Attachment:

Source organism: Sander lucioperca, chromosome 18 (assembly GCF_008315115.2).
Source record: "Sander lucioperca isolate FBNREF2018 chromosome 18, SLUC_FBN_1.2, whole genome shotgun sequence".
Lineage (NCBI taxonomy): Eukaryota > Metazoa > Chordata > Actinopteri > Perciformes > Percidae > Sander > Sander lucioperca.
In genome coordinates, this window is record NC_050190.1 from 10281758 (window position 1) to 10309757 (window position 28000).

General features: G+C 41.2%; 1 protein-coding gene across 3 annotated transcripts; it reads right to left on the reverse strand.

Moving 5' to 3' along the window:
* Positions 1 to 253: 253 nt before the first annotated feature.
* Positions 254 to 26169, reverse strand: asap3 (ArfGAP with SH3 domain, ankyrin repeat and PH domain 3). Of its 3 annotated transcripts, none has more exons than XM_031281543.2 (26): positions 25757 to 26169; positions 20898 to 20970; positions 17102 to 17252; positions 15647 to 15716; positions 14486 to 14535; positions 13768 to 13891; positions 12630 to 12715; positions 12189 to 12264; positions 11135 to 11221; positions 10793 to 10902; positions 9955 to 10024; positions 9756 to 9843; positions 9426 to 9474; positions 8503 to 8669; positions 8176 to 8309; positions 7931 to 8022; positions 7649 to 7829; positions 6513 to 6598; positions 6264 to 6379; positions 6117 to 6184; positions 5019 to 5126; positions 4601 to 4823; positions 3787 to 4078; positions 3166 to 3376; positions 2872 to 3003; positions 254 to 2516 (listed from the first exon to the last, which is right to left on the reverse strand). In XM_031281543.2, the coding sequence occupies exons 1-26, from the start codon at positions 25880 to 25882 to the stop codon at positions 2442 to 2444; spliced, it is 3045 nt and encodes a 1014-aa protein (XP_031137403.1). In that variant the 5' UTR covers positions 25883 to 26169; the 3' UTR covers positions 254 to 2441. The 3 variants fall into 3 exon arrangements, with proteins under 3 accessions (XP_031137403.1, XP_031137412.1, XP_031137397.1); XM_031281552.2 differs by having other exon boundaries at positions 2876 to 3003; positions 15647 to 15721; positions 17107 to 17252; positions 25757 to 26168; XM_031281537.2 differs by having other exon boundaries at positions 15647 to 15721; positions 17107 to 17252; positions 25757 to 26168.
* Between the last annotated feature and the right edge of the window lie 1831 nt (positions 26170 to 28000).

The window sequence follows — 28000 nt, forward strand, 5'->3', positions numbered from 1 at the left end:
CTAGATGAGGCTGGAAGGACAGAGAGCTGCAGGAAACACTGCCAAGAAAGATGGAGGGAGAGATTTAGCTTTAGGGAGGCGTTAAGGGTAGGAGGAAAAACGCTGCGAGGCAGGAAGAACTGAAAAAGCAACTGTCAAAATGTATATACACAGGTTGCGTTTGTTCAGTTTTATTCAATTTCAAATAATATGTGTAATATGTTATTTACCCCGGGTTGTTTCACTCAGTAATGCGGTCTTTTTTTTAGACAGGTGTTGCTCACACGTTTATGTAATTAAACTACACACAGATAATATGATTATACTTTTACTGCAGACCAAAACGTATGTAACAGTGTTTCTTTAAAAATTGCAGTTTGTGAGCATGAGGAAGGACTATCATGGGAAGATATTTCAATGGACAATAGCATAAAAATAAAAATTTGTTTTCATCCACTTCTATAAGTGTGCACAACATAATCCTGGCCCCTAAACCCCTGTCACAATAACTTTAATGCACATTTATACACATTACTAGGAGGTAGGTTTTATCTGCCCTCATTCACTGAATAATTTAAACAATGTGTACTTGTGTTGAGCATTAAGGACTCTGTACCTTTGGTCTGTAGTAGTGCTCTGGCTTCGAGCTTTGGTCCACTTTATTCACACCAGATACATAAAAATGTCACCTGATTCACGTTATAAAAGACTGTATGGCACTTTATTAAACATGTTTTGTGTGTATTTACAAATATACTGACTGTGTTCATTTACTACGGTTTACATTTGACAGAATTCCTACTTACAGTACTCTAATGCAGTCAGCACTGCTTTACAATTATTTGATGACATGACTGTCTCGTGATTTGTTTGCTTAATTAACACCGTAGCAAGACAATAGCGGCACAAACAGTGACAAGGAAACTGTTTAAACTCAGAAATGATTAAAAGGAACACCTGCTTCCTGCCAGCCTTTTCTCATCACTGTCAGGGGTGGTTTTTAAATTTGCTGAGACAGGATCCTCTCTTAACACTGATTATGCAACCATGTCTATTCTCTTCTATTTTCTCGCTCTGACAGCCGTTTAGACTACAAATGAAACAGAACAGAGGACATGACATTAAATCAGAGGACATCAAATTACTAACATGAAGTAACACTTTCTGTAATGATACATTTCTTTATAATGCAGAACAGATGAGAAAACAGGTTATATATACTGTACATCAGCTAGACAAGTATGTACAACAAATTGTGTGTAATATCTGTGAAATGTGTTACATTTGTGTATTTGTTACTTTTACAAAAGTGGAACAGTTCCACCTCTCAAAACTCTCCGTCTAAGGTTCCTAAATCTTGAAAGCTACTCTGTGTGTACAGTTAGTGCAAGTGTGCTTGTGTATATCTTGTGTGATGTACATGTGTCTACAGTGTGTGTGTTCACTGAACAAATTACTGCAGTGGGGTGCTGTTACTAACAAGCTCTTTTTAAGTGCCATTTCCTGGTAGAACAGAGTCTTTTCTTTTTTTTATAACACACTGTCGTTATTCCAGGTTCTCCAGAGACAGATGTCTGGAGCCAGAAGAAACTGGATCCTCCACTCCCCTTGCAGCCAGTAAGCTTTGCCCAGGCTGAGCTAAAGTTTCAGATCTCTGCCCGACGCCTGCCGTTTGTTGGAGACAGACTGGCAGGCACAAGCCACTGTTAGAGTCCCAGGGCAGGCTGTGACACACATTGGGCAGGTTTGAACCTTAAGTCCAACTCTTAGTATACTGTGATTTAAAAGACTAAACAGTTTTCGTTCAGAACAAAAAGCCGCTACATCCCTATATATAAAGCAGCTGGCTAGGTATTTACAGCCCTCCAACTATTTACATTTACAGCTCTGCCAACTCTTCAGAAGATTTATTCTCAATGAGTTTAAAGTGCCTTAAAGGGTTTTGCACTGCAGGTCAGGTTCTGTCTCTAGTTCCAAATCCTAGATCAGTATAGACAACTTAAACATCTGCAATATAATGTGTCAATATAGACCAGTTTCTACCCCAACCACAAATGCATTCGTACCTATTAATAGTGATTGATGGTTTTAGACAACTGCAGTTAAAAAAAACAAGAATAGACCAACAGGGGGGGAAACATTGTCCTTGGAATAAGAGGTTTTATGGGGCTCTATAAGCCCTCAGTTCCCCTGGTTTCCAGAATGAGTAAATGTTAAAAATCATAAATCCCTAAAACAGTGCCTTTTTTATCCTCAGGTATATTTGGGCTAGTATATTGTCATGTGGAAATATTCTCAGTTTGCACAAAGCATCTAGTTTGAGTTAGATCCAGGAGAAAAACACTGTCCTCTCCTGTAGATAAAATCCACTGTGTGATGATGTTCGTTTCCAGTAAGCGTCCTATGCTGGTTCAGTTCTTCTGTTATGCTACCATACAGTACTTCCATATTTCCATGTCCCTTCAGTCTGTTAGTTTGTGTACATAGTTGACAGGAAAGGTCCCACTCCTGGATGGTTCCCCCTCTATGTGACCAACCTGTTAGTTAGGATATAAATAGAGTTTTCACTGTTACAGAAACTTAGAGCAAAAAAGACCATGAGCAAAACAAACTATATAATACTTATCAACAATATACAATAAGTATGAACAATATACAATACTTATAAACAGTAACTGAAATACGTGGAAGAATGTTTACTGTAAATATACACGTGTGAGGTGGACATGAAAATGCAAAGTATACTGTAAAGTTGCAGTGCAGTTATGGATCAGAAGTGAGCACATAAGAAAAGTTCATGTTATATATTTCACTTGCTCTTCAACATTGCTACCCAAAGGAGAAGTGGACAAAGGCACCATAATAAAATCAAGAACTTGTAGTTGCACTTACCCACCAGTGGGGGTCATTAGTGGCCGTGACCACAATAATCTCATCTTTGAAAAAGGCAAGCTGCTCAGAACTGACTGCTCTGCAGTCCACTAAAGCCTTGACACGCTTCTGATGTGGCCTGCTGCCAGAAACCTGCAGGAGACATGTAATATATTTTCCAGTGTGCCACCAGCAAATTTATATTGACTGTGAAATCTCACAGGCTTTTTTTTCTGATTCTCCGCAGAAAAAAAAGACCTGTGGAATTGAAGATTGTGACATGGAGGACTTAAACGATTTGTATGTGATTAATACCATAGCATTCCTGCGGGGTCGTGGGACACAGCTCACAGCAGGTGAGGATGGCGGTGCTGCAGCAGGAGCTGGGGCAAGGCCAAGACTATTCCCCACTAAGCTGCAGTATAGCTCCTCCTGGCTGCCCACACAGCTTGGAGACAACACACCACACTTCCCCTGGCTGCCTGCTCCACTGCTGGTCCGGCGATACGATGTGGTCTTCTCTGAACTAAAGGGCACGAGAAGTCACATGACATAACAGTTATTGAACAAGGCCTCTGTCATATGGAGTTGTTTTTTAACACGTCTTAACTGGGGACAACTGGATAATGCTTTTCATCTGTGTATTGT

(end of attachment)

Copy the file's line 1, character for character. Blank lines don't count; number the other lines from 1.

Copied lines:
Source organism: Sander lucioperca, chromosome 18 (assembly GCF_008315115.2).